Summer in the US is fast approaching and we can already feel the beginning of the warmer seasons. Sources say it will be “sizzling” this 2023 with as high as over 110 degrees in specific locations in the country. Many households are already getting their air conditioners ready to fight the summer heat with processed cool air.
But more than the heat, many people are anxious about how humid it will be in their homes. The high humidity level is the number one challenger for comfortable indoor living, not just in America but in plenty of homes worldwide.
Can your air conditioning save you from this enemy humidity? Does air conditioning dehumidify? Besides cooling, does your air conditioner remove the excess moisture from the air?
Let us take a look at how the air conditioner provides more than just cooler air but dehumidifying convenience as well.
Can Air Conditioning Dehumidify Your Home?
YES, the air conditioner dehumidifies your home, as well as cools the air.
As the AC is turned on, it draws the warm air from the room and passes it over the cold coils. The heat and the moisture are separated from the air. The air now free from heat and humidity will be blown back into the room. This cooling process will continue until the room temperature measured by the thermostat matches your preferred setting of comfort.
The dual function of AC to cool the air and dehumidify makes it an ideal device for maintaining comfort indoors in hot and humid weather.
Although air conditioners can achieve a small amount of dehumidification while operating in cooling mode, their main function is to lower the temperature. Pairing a dehumidifier with your air conditioner can give you maximum relief in extremely damp climates.
The Relationship Between Temperature and Relative Humidity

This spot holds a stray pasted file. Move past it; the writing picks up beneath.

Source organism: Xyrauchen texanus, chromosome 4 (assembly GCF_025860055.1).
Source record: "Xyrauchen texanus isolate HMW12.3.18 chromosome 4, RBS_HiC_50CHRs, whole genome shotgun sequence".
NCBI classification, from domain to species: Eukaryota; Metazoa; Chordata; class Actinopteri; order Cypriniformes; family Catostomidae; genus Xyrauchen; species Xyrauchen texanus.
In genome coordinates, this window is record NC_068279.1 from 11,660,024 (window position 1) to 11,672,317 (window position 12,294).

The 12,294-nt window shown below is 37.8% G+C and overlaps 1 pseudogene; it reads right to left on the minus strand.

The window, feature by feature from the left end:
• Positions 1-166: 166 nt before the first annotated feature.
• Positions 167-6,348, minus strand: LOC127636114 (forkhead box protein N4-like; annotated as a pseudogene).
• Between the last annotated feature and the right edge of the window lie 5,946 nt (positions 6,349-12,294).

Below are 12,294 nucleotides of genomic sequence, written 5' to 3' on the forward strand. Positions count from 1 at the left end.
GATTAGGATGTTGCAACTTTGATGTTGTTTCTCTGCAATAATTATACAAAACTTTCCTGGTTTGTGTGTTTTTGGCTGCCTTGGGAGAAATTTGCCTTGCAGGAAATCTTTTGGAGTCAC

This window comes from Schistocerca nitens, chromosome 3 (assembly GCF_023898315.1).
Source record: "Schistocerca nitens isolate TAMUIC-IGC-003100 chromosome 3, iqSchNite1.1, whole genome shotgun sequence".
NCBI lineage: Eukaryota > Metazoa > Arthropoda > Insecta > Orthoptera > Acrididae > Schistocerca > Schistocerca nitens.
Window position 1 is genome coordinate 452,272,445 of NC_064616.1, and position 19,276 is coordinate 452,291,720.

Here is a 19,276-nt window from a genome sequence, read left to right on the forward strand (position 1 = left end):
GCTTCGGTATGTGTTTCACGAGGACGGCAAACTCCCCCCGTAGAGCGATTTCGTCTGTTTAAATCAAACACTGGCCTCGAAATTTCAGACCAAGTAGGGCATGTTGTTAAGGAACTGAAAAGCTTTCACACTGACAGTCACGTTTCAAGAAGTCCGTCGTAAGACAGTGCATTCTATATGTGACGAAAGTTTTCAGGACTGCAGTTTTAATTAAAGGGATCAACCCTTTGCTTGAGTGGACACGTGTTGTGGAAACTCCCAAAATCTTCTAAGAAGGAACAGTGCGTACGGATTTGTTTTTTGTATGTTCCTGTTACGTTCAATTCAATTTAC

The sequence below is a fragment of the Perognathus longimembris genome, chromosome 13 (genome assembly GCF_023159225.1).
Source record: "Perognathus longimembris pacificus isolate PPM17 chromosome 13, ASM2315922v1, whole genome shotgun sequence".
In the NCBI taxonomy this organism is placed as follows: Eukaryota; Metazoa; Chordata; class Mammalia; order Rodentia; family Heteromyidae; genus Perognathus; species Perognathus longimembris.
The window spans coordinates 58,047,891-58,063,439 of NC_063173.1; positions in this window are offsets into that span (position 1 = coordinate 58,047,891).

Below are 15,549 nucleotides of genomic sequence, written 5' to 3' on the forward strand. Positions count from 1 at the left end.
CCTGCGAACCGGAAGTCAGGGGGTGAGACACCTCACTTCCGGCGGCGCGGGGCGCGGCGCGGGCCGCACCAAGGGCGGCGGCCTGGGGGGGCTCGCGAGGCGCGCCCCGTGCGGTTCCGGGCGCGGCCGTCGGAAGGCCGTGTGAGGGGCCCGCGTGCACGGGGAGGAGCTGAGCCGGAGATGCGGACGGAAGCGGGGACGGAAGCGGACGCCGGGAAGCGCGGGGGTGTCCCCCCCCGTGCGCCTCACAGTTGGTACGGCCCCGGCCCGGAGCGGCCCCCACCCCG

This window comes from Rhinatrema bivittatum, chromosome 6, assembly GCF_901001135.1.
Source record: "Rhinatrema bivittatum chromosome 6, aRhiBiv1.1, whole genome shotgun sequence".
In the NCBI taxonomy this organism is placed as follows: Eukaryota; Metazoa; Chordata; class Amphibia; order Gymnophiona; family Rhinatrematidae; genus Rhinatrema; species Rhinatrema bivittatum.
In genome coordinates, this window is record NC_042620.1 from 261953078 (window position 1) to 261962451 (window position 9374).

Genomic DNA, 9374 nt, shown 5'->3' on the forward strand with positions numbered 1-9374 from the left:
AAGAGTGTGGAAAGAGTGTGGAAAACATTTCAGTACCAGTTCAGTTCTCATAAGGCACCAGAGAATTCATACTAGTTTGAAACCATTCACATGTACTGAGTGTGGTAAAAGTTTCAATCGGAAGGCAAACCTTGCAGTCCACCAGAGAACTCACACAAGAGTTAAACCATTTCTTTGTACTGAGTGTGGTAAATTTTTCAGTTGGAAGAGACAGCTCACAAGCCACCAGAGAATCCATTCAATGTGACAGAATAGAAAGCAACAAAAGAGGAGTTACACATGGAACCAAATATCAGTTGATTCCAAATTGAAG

Many mistakes heat for what makes them unbearably uncomfortable. The harsh truth is it is not JUST the heat that makes you sweaty and irritable but its friend, the humidity.
When water is exposed to heat, it evaporates. Humidity is simply water in the form of gas. You can also refer to humidity as water vapor or moisture in the air.
Now, there are two classifications of humidity: absolute humidity and relative humidity. Absolute humidity pertains to the amount of water vapor in the atmosphere regardless of the temperature. A subtype of absolute humidity is specific humidity or the moisture in a specific unit of weight of air.
The second classification is relative humidity. It refers to absolute humidity but is RELATIVE to the air’s temperature. You may be more familiar with relative humidity as it is more widely used in weather news or forecasts expressed in percentage. (Example: 45% humidity during the summer or 25% humidity in the winter.)
Why do weather forecasts focus more on relative humidity than absolute? Because the former plays a much bigger role in what we perceive as “comfortable”.
You see, relative humidity is tricky because as you feel hot, your body naturally produces sweat. But in a place where the relative humidity is high–meaning, there is already too much water vapor present in the air–your sweat can no longer evaporate. And when your sweat cannot leave your skin, your body cannot cool itself off and you feel rather icky.